As seen from FIG. 2, one end portion of the tag is liable to be peeled from that at the other portion when it is looped in the shape. Firstly, dry cleaning is conducted. Therefore, the solvent-resistant adhesive layer 2 is formed in the distal end side of the substrate 1 and the water-resistant adhesive layer 3 is formed in the inner side of the layer 2. However, the layers 2 and 3 may be reversed in position depending upon the choice of adhesive agent.

As shown in FIG. 3, the adhesive layers 2 and 3 may be formed on the tag T in the form of stripe along the length thereof. Alternatively, the adhesive layer 2 and 3 may be formed in spot manner as shown in FIG. 4. Arrangement of the adhesive layers 2 and 3 is not limited as far as they are formed at different areas on the substrate 1. The adhesive layers 2 and 3 may be partially overlapped (except for the arrangement in that one layer is completely included in the other layer) as far as they exist at different areas. The size and shape of the tag T may be appropriately selected depending upon the application. The tag which is approximately 1 cm by 8 cm in size is most versatile.

Basic Embodiment 2

Although the solvent-resistant adhesive layer 2 and the water resistant layer 3 are formed on only one end of the substrate 1 along the length thereof in the above mentioned embodiment, it is preferable for the above mentioned reason that the solvent-resistant adhesive layer 2 and the water-resistant layer 3A are formed at one end of the substrate 1 and only the water resistant adhesive layer 3B is formed at the other end of the substrate in such a position that the water-resistant layer 3B faces the water resistant layer 3A when the tag is looped in use as shown in FIGS. 5 through 7. FIG. 7 shows the attachment to a garment (not shown).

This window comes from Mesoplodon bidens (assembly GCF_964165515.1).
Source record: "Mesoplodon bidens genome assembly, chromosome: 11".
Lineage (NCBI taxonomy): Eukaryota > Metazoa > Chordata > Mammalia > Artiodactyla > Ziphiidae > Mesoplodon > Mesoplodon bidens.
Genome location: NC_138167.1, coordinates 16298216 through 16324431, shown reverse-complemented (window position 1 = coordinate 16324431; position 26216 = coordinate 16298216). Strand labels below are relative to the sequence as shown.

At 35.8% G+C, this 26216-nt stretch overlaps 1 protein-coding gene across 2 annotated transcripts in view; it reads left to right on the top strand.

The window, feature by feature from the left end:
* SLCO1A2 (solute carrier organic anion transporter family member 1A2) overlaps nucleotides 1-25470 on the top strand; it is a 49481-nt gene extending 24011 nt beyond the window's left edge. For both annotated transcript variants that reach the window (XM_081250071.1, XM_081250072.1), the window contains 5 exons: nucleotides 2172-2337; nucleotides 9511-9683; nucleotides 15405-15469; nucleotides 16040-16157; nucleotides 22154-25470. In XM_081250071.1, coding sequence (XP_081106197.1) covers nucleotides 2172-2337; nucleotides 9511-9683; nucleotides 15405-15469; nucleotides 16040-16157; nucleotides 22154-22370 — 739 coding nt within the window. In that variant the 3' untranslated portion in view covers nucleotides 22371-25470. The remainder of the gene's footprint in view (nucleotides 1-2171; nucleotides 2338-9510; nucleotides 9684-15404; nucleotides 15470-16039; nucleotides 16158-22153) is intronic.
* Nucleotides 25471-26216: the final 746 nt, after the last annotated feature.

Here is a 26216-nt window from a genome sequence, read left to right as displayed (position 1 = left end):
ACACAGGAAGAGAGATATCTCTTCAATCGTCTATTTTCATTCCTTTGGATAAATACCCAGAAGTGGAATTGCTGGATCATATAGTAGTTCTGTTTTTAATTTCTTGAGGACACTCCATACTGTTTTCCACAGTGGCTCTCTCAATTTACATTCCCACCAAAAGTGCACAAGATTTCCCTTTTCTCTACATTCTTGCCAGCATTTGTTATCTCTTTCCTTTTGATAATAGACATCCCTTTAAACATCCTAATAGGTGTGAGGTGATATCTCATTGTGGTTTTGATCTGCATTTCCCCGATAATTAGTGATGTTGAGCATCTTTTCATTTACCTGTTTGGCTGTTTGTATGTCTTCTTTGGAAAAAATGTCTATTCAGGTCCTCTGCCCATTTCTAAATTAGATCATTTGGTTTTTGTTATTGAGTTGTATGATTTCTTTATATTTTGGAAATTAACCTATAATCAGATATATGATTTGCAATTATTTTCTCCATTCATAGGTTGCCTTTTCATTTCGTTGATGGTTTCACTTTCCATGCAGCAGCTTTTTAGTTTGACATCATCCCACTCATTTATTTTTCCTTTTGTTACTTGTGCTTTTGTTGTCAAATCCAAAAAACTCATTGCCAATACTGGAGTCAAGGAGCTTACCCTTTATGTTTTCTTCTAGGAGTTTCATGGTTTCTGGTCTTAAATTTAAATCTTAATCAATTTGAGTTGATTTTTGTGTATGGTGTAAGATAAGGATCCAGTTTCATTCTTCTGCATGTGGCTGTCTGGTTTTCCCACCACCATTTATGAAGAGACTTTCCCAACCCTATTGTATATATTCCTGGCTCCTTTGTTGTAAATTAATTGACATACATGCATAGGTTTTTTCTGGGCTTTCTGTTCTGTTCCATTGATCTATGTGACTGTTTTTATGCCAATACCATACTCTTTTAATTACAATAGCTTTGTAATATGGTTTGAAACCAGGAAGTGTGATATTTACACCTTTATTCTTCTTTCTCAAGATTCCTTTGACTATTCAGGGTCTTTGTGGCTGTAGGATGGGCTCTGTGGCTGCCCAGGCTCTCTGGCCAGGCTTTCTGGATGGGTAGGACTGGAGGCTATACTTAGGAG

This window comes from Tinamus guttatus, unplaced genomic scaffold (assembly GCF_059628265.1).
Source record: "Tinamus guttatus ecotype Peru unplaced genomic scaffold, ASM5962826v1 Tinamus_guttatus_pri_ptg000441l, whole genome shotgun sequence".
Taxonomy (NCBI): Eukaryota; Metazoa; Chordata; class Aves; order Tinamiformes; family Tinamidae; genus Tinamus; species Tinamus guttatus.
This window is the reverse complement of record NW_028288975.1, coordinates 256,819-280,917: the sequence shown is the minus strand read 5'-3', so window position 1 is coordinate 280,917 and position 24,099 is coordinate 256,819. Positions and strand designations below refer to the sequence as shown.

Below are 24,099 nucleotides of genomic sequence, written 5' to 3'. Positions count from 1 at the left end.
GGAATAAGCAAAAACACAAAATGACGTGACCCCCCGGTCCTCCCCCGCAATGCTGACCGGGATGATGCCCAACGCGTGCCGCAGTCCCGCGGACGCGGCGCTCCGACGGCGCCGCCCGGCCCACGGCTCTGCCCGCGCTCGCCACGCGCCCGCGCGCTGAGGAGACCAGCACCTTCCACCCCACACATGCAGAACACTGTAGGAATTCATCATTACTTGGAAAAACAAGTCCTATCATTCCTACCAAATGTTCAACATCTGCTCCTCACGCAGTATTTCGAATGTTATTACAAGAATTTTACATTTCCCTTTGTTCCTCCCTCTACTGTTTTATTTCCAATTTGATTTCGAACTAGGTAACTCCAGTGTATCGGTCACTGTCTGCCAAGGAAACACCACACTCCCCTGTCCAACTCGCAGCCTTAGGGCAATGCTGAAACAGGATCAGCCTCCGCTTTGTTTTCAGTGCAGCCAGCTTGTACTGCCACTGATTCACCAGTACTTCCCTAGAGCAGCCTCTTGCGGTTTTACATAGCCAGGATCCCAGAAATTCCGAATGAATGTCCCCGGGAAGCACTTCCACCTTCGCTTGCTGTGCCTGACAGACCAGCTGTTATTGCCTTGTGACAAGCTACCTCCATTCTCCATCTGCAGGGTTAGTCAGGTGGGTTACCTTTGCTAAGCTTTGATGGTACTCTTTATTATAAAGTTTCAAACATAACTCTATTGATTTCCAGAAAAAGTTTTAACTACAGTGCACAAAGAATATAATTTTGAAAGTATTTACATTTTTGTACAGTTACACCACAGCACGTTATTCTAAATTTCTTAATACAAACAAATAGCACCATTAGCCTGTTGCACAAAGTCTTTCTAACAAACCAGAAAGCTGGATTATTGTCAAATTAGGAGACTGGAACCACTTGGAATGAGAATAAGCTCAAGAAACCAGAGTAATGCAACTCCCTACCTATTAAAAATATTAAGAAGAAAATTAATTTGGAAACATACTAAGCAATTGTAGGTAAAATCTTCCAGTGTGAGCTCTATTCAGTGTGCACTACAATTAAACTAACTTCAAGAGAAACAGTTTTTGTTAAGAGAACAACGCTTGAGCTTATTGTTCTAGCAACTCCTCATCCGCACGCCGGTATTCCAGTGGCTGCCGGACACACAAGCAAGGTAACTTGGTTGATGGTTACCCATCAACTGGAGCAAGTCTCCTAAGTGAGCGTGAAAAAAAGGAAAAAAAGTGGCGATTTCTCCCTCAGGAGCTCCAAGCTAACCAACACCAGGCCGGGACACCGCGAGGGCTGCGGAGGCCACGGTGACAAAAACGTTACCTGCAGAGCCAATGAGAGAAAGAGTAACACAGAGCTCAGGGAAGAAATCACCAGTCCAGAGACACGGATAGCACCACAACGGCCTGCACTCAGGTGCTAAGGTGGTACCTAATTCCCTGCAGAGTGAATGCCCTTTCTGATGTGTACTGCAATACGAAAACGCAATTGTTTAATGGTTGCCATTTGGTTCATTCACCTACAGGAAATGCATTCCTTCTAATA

It is preferable to form a liquid penetration preventive layer 5 on the side of the substrate on which the adhesive layers 2, 3A and 3B are formed when the substrate 1 is made of paper. The solvent-resistant adhesive layer 2 and the water-resistant layers 3A, 3B resepctively are formed on the liquid penetration preventive layer.

It is preferable that the liquid penetration preventive layer be made of an emulsion of an acrylic resin exhibiting no adhesion and having such a heat resistance that is not softened at temperatures not higher than 180° C.